Junior Devin Yunis is the team’s 126-pounder.
“He’s come a long way since freshman year,” Goff said of the elder Yunis. “Now, he’s quick on his feet and picked up from where he left off last year. He’s a tough kid.”
All four of the aforementioned wrestlers attend Lyndhurst High School.
The team’s 132-pounder, Louis Arzuaga, is from North Arlington, so he has to commute daily from NA to Lyndhurst for practices. Now that’s dedication.
“Louis has picked up where he left off last year and he’s part of the junior class I have that is rock solid,” Goff said. “Louis is another tough kid who puts up a fight every time out. He’s a fighter.”
Junior Andrew Fernandez is another North Arlington student. Fernandez is a junior at 138 pounds.
“He’s very strong and very agile,” Goff said of Fernandez. “He uses his strength to his advantage.”
Christien Campana is a newcomer to the local scene. Campana, the team’s 145-pounder, is a transfer from Pennsylvania.
“He’s a very technical wrestler and fits in well with the rest of the team,” Goff said of Campana.
Nick Fernandez, a freshman and the younger brother of Andrew, is the team’s 152-pounder.
“He’s jumping into a tough weight class,” Goff said of the North Arlington freshman. “But he’s holding his own.”
Senior Rocco Russomano is the team’s 160-pounder. Russomano missed all of last year with a foot injury that required surgery.
“He’s back and on the right path,” Goff said of Russomano, a Lyndhurst student. “It helps us a lot having Rocco back.”
The team’s 170-pounder is perhaps the team’s best wrestler in junior Matt DeMarco, who finished second in the District 15 last year and was a qualifier for the Region 2 tournament.
“If we have him healthy, it means a lot to the team,” Goff said. “I’m expecting a lot from Matt.”
North Arlington High School senior Giuseppe Gugliuzza is the team’s 182-pounder.
“He’s a tough kid and a very strong kid,” Goff said. “He knows how to use his strength to his advantage.”
Junior Michael Cooper is the team’s 220-pound student. Cooper attends Lyndhurst.
“He’s improved like five times more than he was last year,” Goff said.
Junior Ryan Smith, also a Lyndhurst student, is the team’s heavyweight.
“He’s a new kid that I got from off the football team,” Goff said. “He fits in well with our lineup.”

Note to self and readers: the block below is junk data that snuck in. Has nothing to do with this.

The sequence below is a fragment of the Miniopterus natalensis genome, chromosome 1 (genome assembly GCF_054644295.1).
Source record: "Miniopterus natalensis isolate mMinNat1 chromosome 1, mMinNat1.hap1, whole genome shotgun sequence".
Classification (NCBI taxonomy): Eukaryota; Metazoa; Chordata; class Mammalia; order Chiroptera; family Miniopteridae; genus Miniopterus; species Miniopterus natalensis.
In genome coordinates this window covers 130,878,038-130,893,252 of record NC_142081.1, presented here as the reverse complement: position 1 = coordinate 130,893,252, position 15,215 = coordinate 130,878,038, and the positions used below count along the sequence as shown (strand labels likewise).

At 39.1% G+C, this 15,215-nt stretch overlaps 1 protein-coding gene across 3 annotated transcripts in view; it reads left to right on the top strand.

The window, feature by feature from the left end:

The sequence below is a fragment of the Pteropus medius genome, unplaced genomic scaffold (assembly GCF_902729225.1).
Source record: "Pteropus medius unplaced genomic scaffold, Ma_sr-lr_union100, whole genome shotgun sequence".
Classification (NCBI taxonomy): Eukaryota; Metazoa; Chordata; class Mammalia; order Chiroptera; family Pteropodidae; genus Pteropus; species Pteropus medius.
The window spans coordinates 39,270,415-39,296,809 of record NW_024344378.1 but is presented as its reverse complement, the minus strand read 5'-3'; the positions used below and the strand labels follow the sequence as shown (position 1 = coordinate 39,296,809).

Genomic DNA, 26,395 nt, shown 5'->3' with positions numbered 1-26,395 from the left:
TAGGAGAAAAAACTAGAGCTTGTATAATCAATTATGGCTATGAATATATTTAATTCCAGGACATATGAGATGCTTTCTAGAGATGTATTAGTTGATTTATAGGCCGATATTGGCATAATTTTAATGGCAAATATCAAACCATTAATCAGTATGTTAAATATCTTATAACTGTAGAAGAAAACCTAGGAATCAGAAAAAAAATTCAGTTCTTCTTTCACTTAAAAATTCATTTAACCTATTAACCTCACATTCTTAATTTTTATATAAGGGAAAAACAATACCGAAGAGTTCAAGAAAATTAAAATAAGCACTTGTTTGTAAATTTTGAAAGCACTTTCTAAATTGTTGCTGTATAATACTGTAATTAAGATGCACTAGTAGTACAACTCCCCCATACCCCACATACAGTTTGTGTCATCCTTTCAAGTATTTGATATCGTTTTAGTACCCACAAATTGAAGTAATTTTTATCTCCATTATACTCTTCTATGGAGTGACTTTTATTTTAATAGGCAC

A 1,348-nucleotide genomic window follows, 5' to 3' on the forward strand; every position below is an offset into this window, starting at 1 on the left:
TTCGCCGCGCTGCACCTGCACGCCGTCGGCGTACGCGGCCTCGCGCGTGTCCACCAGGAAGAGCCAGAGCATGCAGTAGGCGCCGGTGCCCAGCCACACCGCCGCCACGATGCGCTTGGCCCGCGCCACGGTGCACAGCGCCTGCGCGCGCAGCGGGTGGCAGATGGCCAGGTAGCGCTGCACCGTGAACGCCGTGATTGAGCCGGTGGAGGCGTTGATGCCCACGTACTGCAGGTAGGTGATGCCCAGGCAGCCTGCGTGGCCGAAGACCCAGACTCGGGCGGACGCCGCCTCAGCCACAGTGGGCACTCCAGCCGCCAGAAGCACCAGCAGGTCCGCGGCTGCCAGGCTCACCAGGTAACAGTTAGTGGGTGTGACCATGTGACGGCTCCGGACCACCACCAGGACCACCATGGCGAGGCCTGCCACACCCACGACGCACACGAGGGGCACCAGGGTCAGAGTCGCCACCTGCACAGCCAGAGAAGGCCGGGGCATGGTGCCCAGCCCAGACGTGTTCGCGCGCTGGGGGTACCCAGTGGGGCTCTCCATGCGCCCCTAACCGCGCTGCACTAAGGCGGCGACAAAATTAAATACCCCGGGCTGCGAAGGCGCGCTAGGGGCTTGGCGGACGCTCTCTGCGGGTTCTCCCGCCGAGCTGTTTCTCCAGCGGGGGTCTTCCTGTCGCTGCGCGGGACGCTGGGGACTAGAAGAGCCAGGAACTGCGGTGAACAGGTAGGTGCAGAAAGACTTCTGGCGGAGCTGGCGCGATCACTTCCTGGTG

Even though Smith is brand new to wrestling, he won all three of his matches Saturday in the tri-meet at Kearny with Orange and Livingston.
“He’s done pretty well so far,” Goff said.
The team holds a 5-6 record, which isn’t good enough to qualify for the NJSIAA team sectional championships.
“We don’t think the idea of being in the state tournament is farfetched,” Goff said. “It can happen. We’ve been in every match this year. There have been no blowouts. We set the goal of competing for a state sectional title. We just need a little patience.”
The team faces Becton on the road Wednesday, followed by a matchup with 13-3 Garfield at the North Arlington gymnasium at 7 p.m. That should be a treat for the North Arlington contingent, getting a chance to wrestle on their home floor.
The team then returns to action Saturday in a quad meet with Vernon, Cliffside Park and Hasbrouck Heights at Hasbrouck Heights. Sure looks like a make or break week for Goff and his young team of blond merry men.
“It’s a big week for us,” Goff said. “There’s no question we have to do well this weekend.”
At least the term winning is being associated with Lyndhurst wrestling once again.
By Jim Hague
Observer Sports Writer
The Queen of Peace boys’ basketball team continues to work its way through major growing pains, but head coach Tom McGuire is hopeful that the tough times are behind the Golden Griffins.
“Absolutely, our best basketball is ahead of us,” McGuire said. “We haven’t played our best yet. The one thing I appreciate about us is that we always tend to get better as the season goes on. We’re never the same team that started the season.”
The Golden Griffins now own a 5-5 record after soundly defeating Bergen Charter, 73-37, last Thursday night.